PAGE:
College Football Playoffs: Negative Impacts for ACC, Orange Bowl

To the ACC, a College Football Playoff May Seem Great, Until the League Takes a Look at the Disadvantage It's Dealt

As we’ve detailed before, a college football playoff is happening. There’s no turning back, and the most likely outcome is a four-team “event” matching the top four teams at neutral locations. The twist now, is whether they’ll implement the “Mandel Plan” — a design that gives a slight nod to its possible architect, Sports Illustrated’s Stewart Mandel. Under the “Mandel Plan,” the two semifinal matchups are played at the traditional conference bowl tie-in sites of the one- and two-seeds, respectively. The theory goes that this preserves the bowls (the Rose Bowl would still host at least one of the Pac-12/Big Ten champs, unless they were the third and fourth seeds) and ensures higher seeds aren’t forced to “host” games in hostile environments.

For the five power leagues, this all would make perfectly equitable sense… if everything were perfectly equitable, that is. A look at how the four-team playoff would have been set up over these past 14 years, using the BCS standings as our ranking tool (a revised version of the same rankings will probably be deciding the actual playoff participants, albeit under a different moniker): Continue reading

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Atlantic Coast Convos BCS Projections (Week 14)

The SEC Could Celebrate Another Title Before the Game Is Even Played

Rather than an in-depth rundown of all of this weekend’s championship games, we’re just going to look at the end-game — what happens after league titles are decided, and it’s time to hand out bids to the big money bowls. Along with each game below, we’ll include a brief explanation of the matchup, and how we got there. For our longer ACC Championship Game preview, however, please head over here.

Orange Bowl: Virginia Tech Hokies vs. West Virginia Mountaineers — Orange Bowl organizers, forced to take the eventual Big East champion, actually end up with a pretty favorable scenario here. A regional matchup between these two former conference-mates also allows them to put the Black Diamond Trophy up for grabs in a battle of one staunch defense against another high-powered offense.

Rose Bowl: Oregon Ducks vs. Wisconsin Badgers — The Rose Bowl gets its wish this season, getting back to tradition by pitting the Pac-12 champ against the Big Ten champ. Oregon shouldn’t have much of a problem getting here, but the Badgers will face a tough contest this weekend against Michigan State. Both sporting high-scoring offenses, it’ll be an interesting test of wills between UO’s LaMichael James and UW’s Montee Ball to see who can run the ball more effectively.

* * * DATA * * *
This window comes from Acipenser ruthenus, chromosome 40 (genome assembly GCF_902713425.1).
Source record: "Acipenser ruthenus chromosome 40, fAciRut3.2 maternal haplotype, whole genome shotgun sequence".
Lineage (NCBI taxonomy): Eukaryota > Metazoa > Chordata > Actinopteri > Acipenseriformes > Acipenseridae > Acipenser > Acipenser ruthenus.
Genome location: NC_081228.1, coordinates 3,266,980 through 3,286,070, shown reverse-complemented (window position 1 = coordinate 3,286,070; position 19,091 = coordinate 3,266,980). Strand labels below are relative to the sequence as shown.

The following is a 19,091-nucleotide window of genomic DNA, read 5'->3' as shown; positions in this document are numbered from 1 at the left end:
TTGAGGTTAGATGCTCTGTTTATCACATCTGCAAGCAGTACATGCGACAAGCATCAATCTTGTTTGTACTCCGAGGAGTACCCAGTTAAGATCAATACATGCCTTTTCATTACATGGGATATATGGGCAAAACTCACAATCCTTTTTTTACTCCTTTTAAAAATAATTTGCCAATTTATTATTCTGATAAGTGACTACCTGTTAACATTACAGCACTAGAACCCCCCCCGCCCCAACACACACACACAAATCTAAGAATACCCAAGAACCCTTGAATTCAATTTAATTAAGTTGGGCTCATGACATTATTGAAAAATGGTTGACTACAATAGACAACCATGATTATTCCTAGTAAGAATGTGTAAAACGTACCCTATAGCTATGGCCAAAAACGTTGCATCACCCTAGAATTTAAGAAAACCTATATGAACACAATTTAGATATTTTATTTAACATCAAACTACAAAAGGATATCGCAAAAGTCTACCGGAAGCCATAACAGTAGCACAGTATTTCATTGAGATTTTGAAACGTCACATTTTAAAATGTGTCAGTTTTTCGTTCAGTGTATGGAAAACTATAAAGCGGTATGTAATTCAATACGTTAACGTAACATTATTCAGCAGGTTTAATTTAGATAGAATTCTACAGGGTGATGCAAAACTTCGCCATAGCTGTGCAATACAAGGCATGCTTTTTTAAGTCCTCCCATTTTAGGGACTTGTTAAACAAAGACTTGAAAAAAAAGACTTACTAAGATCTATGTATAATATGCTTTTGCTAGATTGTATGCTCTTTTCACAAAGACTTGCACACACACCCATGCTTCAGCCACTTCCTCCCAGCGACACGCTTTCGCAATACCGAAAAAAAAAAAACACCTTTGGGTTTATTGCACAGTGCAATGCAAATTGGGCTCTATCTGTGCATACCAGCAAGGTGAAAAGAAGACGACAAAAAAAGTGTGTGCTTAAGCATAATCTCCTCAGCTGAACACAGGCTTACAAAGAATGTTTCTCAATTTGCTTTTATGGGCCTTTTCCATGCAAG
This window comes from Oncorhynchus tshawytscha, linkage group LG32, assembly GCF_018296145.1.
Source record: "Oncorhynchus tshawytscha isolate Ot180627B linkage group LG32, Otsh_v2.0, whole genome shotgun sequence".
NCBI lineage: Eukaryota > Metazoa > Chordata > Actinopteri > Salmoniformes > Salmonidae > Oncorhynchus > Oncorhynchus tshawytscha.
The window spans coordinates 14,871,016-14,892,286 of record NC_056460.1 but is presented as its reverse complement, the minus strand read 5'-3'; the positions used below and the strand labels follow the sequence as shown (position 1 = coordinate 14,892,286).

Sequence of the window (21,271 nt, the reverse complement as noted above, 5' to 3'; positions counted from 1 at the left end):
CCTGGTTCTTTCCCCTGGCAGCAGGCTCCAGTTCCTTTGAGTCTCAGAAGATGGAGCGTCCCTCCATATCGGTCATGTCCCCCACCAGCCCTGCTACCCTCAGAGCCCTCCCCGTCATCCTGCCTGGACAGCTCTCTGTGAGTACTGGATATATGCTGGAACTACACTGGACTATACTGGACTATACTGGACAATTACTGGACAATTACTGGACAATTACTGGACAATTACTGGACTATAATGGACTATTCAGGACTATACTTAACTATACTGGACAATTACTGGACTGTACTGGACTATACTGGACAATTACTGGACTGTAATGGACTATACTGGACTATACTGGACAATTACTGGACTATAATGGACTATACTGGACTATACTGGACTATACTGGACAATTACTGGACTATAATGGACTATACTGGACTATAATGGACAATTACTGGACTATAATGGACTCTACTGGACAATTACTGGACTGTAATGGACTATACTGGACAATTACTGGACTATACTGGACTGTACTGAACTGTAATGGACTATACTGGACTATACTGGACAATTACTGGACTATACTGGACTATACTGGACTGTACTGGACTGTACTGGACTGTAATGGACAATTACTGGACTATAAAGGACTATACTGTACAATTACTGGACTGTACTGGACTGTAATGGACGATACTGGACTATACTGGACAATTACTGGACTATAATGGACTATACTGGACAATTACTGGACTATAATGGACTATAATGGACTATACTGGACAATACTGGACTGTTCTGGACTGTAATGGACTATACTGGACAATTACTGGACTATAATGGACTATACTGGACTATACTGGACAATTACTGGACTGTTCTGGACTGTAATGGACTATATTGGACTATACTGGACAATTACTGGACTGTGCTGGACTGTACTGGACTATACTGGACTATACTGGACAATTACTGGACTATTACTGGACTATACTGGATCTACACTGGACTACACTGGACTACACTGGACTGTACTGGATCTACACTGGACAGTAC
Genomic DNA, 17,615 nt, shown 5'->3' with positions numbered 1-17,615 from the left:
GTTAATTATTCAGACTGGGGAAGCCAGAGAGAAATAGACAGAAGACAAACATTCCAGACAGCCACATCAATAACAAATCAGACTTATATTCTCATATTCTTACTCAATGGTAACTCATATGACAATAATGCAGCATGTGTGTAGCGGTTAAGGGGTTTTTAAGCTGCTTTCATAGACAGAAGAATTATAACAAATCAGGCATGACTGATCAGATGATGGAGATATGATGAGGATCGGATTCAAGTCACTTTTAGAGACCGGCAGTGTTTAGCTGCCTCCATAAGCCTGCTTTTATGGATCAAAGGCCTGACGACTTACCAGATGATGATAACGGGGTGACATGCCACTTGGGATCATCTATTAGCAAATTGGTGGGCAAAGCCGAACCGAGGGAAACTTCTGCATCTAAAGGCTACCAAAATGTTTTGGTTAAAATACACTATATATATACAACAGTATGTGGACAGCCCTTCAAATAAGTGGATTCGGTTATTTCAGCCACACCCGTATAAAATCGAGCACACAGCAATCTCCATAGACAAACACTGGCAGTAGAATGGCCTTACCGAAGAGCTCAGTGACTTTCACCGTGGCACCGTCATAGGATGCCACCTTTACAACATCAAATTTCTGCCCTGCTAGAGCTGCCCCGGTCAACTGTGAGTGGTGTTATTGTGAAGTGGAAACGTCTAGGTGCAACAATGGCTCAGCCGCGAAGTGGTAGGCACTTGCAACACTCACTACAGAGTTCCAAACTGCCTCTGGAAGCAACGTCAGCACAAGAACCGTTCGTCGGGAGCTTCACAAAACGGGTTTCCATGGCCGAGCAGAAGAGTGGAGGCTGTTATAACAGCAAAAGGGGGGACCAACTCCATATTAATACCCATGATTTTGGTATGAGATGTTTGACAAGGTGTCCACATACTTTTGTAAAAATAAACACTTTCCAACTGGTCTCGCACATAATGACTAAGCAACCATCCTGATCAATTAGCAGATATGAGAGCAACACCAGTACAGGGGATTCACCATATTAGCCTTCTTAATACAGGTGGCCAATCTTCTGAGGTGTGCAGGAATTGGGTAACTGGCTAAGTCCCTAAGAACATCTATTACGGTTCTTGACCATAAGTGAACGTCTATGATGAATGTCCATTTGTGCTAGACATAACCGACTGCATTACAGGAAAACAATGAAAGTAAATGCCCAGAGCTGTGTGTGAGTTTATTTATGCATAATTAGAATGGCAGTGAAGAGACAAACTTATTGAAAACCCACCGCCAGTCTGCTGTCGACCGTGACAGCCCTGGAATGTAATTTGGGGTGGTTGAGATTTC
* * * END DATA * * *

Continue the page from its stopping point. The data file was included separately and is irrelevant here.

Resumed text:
Fiesta Bowl: Oklahoma State Cowboys vs. Stanford Cardinal — On paper, this one’s an exciting matchup between two of the top five schools in the country. However, the returns may not end up that way. OSU’s offensive tempo is similar to Oregon’s, and while the Cowboys’ defensive quickness may not compare to the Ducks’, the speedy passing attack will keep the Cardinal off-balance all day.

Sugar Bowl: Houston Cougars vs. Michigan Wolverines — If the SEC and Big Ten title games shake out the way they’re supposed to, organizers will likely have to choose between Kansas State and Michigan in this one to see who faces Houston. With the guiding logic that UM will draw more TV viewers, it’s too obvious the Wolverines (by that point in the BCS top 14) will be headed to New Orleans.

BCS National Championship: LSU Tigers vs. Alabama Crimson Tide: Rumor has it that even if the Tigers are somehow upset in their conference title game, there’s little standing in the way of a big SEC West rematch in the national championship game. We’re hoping for a higher-scoring affair than last time obviously, but with two quality programs and a nearly-undisputed 1 v. 2 matchup, it would promise to be a great game (unlike many title games before it).